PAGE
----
Housing demand is high. Image – Canva
  • Inquiry into Australia's anti-money laundering and counter-terrorism financing regime is currently underway
  • REIA is calling for recommendations that do not burden real estate agencies
  • The Inquiry will publish a report in December 2021. 

With changes to money laundering laws on the horizon, The Real Estate Institute of Australia (REIA) is urging for consideration of home buyers tenants and real estate agencies.

There is currently an Inquiry into Australia’s anti-money laundering and counter-terrorism financing regime.

Proposed Tranch Two laws could cost real estate agents around $50,000 each, according to REIA President Adrian Kelly.

 “If all anticipated activities for Tranch Two reporting are implemented the costs to the sector could easily reach billions.”

REIA President Adrian Kelly

“We urge the Senate Committee to deliver practical recommendations that target sophisticated money launderers without creating a financial burden on home buyers, tenants and real estate agencies,” Mr Kelly said.

It has been put to the Inquiry that $116 million real estate assets were seized by authorities in the 2021 financial year, this is out of a total of $187 million that was seized.

However, Mr Kelly believes this needs to be considered in the context of the large scale of Australian real estate. He pointed out that in the same period the commercial sales market alone recorded more than $50bilion in sales.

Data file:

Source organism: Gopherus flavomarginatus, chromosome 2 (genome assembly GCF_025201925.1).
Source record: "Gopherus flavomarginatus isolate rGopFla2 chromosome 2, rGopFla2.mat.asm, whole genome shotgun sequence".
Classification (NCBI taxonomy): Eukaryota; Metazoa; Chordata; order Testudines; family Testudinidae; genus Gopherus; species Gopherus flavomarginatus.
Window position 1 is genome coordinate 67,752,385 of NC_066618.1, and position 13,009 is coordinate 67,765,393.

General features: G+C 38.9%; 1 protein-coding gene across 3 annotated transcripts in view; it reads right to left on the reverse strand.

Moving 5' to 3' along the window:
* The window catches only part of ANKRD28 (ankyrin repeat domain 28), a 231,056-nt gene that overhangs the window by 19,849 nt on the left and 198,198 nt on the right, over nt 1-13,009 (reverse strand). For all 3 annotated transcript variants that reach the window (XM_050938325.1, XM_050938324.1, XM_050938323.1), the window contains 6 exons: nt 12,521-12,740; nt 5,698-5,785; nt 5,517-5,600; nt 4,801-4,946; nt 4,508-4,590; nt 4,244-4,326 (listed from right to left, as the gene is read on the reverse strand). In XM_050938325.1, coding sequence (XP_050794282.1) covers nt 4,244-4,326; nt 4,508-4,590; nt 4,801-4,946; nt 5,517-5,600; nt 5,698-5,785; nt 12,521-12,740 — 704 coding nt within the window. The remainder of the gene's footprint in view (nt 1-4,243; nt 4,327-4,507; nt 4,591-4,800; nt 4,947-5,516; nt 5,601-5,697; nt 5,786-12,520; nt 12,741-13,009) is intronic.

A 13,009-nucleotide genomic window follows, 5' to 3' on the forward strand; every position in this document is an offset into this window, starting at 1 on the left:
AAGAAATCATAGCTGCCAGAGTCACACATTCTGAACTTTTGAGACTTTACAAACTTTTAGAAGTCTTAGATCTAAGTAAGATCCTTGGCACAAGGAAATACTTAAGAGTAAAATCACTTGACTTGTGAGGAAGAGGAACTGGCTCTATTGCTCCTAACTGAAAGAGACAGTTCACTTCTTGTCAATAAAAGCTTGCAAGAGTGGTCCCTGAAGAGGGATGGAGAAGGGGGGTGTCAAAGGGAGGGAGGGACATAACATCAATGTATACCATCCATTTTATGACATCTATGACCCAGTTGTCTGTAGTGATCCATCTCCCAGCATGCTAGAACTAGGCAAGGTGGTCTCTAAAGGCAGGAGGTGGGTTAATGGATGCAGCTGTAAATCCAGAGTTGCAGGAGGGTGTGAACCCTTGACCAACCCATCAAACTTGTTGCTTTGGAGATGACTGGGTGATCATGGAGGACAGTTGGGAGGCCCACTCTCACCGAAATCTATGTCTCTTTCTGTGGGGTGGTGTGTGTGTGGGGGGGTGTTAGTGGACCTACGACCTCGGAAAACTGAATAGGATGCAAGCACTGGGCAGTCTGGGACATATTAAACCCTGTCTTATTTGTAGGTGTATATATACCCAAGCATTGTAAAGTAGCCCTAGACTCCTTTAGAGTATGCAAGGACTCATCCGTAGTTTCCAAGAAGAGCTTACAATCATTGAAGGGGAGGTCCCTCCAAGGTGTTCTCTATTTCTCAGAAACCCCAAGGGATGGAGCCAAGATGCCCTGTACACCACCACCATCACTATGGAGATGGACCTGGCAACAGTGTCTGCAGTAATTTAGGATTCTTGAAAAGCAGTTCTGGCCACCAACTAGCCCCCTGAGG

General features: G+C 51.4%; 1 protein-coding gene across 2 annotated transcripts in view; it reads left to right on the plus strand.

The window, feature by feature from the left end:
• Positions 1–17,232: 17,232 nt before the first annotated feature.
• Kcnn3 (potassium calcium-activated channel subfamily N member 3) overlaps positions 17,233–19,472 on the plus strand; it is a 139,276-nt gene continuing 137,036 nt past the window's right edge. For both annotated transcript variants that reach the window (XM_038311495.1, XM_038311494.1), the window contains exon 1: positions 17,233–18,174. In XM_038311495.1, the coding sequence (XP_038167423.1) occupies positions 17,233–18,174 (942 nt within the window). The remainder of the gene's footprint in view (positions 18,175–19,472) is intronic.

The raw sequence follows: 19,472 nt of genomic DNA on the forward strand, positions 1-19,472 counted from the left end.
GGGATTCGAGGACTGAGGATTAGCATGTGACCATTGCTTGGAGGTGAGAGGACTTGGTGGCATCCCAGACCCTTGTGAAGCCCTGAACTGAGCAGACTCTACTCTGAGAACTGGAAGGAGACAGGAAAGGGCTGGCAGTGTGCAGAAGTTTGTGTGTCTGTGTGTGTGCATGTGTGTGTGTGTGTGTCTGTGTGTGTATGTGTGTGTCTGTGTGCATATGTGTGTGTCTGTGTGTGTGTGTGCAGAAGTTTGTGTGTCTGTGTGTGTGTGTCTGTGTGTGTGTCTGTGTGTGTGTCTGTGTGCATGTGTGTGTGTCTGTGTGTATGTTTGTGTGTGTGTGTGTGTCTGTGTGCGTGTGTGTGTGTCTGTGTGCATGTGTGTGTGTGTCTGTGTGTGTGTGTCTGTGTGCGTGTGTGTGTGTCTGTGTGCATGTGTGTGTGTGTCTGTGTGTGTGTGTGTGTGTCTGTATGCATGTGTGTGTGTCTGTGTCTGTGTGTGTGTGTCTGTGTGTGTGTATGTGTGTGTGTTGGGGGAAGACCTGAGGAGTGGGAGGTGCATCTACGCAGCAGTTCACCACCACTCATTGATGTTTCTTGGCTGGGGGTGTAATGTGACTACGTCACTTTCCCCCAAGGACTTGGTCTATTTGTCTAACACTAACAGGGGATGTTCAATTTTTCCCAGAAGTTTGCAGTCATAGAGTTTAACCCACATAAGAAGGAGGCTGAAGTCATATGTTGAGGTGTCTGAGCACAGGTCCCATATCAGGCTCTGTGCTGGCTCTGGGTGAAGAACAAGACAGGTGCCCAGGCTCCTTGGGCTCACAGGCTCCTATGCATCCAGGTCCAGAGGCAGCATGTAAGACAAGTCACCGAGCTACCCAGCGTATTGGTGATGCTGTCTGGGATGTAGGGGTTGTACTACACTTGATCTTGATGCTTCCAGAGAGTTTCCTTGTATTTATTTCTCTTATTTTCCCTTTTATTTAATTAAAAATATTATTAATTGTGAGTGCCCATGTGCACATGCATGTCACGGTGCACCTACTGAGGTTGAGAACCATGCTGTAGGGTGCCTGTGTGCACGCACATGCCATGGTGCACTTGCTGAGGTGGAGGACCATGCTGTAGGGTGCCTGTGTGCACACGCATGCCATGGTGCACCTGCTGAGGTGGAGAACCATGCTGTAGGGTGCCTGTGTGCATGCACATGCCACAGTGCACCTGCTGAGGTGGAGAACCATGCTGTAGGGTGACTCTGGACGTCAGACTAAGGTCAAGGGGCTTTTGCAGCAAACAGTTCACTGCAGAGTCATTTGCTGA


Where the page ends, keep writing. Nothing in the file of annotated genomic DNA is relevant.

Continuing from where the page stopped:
The Australian Federal Police representative Stepha Jerga testified to the Senate Committee.

“That property prices are going through the rood because of organised crime pushing them up or things like that, that is certainly not a statistical reference that we can add to,” Mr Jerga said.

Mr Kelly has announced that REIA is open to working with the government to assist with Anti-Money Laundering and Counter-Terrorism Financing.

“We made it very clear to the Senate Committee we stand ready to play our part in stamping out criminal activity and protecting our clients

“A cost-benefit analysis would be needed to better qualify the cost to the real estate agencies versus the projected benefits of additional reform and how additional reporting will actually detect more criminal activity.”

The Inquiry will publish a report on the 2nd December 2021.

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